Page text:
Monday, January 31, 2011
John Barry Remembered
Sadly my very first blog of 2011 is due to the death of composer John Barry, who sadly passed away from a heart attack on the 30th of January. Barry's music was a true inspiration to many electronica producers. Paul Hartnoll of Orbital regularly cites Barry as a musical hero.
One of my earliest musical memories was watching Goldfinger on TV for the very first time when I was a child, yes I enjoyed the movie but it was the music that truly blew me away. I had just barely grown out of nursery rhymes but that was the effect Barry's unmistakable and otherworldly emotive themes had on me.
The very first piece of vinyl I owned was "The James Bond 10th anniversary Collection" covering a selection of key points from "Dr No" through to "Diamonds Are Forever" which was a ninth birthday present from my parents, a start to my Barry Obsession and a music obsession in general..
With a massive score writing credit for a diverse range of movies and from working with contemporary greats like Louis Armstrong, Shirley Bassey to mainstream pop acts like A-ha and Duran Duran. Barry was a composer who wasn't afraid to mix things up, from using experimental synth tones on Her Majesty's secret service and combining genres like jazz, country and military in one composition was child's play for Barry.
While most music scored for film only really works within the context of the movie, Barry's music can stand alone Just like any piece of classical,rock or pop and it can act as the soundtrack to the movies in your mind or even your own life.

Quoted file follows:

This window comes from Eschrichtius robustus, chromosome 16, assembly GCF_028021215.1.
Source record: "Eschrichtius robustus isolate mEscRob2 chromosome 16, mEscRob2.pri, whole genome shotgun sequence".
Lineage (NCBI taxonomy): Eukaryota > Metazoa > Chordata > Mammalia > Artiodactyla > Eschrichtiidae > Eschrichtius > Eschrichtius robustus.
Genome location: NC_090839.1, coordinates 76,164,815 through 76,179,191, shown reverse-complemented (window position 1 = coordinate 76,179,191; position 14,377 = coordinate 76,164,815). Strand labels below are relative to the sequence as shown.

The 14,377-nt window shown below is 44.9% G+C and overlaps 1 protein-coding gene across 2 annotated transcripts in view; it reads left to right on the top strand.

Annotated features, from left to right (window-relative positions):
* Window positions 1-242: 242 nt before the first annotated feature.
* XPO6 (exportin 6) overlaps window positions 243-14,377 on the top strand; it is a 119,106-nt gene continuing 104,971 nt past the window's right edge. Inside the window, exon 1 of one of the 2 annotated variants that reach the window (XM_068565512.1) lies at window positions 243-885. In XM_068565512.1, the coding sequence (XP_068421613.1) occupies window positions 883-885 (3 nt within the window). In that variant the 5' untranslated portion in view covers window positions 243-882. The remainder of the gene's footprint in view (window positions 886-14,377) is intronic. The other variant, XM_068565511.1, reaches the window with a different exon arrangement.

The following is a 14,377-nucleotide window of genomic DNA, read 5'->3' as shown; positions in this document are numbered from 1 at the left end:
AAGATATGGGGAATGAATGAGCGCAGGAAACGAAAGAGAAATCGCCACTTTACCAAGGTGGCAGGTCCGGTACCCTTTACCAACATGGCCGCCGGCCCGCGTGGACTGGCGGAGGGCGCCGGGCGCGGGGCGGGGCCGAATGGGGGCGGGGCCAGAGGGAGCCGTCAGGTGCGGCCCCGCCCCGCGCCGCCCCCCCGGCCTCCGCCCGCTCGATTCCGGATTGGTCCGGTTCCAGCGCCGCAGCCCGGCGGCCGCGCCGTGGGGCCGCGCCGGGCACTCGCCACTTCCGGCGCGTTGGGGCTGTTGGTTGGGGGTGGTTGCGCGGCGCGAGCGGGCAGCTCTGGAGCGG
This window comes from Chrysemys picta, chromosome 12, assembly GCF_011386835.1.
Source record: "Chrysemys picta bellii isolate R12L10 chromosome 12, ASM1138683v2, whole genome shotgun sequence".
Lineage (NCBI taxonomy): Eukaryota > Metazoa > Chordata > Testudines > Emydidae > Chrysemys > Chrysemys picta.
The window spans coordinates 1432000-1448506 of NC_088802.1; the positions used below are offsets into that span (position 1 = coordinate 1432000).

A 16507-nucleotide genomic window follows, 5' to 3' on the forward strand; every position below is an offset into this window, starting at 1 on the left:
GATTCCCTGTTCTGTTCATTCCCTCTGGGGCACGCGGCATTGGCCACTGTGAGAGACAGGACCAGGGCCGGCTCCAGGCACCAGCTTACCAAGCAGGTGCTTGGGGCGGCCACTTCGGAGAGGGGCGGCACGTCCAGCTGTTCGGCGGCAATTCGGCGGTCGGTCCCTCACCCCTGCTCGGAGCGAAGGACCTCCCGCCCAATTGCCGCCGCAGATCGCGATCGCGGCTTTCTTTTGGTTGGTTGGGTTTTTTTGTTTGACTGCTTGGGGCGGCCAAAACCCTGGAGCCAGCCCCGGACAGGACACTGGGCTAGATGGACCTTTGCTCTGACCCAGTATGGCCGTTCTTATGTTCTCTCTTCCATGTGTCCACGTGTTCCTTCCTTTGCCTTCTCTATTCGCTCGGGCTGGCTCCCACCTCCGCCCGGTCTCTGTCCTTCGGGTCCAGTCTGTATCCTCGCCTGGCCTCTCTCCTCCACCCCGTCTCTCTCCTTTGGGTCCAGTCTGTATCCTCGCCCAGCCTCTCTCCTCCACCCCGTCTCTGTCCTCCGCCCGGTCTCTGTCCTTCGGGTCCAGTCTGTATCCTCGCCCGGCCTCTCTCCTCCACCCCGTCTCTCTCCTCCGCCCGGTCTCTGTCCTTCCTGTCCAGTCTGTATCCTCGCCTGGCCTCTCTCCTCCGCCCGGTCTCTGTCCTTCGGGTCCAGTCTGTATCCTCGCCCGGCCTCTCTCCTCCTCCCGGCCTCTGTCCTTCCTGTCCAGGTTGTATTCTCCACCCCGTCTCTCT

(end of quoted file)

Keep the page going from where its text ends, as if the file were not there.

Barry recently spoke out about his peers In an interview with The Guardian, the four-times Oscar winner said, "[The composers] have nothing to say. They are just messing around with notes. I'm at a loss." He also told The Guardian, "I walk out of the cinema bewildered these days. I think, what was the producer or director thinking of to allow 45 minutes or an hour of music that doesn't mean a damn thing? Today it's very empty.
It is a sad loss for the movie and music world because we all know Barry was a one off, as he pretty much redefined the movie and TV scores through the 1960's, yet he never ran out of appeal or emotive creativity through the years and decades that followed.
I doubt another composer will ever match the thrilling emotive and sexy brilliance of Barry but there is one consolation, I still haven't heard all of his works yet so I have many more wide screen journeys to take with him and many familiar timeless epics I can return to again and again.